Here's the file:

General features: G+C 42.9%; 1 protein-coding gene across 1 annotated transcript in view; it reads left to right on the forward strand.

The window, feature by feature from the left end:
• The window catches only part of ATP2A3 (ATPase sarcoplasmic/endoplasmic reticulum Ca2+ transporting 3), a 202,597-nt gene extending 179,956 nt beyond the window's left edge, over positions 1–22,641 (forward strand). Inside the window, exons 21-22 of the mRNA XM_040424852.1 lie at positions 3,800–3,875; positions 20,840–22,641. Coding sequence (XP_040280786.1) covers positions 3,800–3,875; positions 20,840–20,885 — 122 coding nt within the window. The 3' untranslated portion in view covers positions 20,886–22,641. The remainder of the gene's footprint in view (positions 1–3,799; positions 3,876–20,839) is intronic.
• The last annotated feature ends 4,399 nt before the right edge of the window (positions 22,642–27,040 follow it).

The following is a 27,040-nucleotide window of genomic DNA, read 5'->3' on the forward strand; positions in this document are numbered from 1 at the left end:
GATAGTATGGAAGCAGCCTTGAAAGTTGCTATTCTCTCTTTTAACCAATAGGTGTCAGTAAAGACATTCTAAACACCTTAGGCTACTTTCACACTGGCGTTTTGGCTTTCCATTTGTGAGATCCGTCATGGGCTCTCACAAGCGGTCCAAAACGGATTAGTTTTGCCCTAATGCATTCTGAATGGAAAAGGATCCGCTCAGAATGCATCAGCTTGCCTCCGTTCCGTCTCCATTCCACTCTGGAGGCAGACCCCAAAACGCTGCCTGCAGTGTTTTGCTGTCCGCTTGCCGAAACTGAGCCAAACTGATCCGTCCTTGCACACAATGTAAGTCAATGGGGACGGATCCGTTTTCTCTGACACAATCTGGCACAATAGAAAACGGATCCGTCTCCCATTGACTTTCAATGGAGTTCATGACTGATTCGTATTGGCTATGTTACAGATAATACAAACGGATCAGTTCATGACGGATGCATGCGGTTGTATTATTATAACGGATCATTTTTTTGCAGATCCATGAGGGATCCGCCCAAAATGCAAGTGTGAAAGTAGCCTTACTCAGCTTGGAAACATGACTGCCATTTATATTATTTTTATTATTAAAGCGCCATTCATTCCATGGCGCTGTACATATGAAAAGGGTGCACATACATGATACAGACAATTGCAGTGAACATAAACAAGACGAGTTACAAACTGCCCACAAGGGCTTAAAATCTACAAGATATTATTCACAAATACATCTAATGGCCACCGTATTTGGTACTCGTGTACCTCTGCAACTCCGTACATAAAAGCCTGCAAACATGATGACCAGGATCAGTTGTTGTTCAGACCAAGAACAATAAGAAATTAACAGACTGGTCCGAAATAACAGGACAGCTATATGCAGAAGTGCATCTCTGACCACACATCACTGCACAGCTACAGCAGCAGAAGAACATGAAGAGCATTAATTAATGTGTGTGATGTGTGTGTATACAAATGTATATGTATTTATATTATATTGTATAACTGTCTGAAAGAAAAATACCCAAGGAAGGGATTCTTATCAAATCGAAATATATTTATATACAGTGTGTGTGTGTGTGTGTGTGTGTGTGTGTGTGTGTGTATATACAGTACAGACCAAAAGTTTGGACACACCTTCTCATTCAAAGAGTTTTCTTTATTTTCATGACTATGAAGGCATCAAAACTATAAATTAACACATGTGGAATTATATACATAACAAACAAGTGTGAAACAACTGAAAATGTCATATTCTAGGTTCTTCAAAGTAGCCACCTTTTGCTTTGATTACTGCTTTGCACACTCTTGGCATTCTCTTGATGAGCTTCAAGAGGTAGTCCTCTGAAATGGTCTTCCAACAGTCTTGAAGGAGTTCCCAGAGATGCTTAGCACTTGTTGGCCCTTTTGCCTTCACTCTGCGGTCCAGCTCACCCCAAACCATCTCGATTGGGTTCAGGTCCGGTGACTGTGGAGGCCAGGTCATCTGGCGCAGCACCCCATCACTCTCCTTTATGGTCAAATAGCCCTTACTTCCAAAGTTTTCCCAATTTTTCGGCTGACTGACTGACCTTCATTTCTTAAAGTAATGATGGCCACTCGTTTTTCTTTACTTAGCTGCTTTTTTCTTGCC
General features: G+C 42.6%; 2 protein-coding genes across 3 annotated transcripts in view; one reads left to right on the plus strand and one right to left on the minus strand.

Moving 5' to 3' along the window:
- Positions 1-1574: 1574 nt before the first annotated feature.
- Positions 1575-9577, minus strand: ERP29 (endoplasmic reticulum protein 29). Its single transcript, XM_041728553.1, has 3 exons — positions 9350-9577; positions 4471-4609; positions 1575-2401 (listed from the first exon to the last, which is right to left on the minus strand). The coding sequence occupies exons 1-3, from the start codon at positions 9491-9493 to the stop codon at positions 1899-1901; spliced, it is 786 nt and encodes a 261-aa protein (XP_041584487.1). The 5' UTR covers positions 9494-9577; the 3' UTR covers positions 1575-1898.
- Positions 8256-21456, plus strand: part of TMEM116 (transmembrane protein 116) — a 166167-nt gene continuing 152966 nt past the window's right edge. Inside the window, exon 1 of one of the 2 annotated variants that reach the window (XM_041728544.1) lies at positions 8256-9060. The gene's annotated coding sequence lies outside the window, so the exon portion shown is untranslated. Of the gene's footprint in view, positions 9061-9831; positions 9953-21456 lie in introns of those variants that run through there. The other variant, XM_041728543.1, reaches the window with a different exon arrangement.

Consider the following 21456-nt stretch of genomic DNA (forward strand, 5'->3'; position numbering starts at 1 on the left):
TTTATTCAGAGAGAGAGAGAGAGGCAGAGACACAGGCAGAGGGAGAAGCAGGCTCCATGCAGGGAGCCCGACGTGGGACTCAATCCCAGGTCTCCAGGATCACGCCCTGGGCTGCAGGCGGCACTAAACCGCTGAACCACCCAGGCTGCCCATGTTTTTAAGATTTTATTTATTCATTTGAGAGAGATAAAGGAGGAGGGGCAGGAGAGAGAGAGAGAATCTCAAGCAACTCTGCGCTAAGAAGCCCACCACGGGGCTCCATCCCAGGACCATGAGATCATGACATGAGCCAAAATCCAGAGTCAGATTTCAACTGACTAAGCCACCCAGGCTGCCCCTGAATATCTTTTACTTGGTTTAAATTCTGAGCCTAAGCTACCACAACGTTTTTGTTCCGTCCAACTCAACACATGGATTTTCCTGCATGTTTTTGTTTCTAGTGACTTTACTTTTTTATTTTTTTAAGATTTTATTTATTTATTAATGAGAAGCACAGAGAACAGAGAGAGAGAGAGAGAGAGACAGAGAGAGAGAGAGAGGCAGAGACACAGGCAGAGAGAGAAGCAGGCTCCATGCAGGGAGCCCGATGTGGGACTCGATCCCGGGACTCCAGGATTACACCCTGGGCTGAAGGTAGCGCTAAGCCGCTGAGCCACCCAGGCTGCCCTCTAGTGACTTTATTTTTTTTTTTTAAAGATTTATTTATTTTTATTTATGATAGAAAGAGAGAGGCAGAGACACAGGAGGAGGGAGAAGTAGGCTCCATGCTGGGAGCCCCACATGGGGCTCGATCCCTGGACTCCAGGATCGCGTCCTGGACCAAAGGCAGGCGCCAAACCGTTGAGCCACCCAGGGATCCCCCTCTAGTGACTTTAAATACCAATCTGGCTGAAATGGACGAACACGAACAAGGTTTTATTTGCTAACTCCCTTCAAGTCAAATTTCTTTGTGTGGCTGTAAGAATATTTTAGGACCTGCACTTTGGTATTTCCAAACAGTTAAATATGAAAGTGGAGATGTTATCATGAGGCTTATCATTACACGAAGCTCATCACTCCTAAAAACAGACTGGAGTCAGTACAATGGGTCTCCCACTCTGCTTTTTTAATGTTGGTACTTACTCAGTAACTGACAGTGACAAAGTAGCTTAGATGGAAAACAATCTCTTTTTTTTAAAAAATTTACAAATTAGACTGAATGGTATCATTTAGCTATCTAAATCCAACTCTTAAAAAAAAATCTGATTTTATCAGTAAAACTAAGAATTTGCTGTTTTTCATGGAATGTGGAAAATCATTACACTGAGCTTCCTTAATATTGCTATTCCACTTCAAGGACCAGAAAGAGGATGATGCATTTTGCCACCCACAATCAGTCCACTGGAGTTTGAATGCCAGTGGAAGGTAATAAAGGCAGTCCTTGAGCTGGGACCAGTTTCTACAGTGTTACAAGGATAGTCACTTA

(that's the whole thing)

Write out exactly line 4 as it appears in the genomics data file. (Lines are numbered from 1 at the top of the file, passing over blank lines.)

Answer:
• The last annotated feature ends 4,399 nt before the right edge of the window (positions 22,642–27,040 follow it).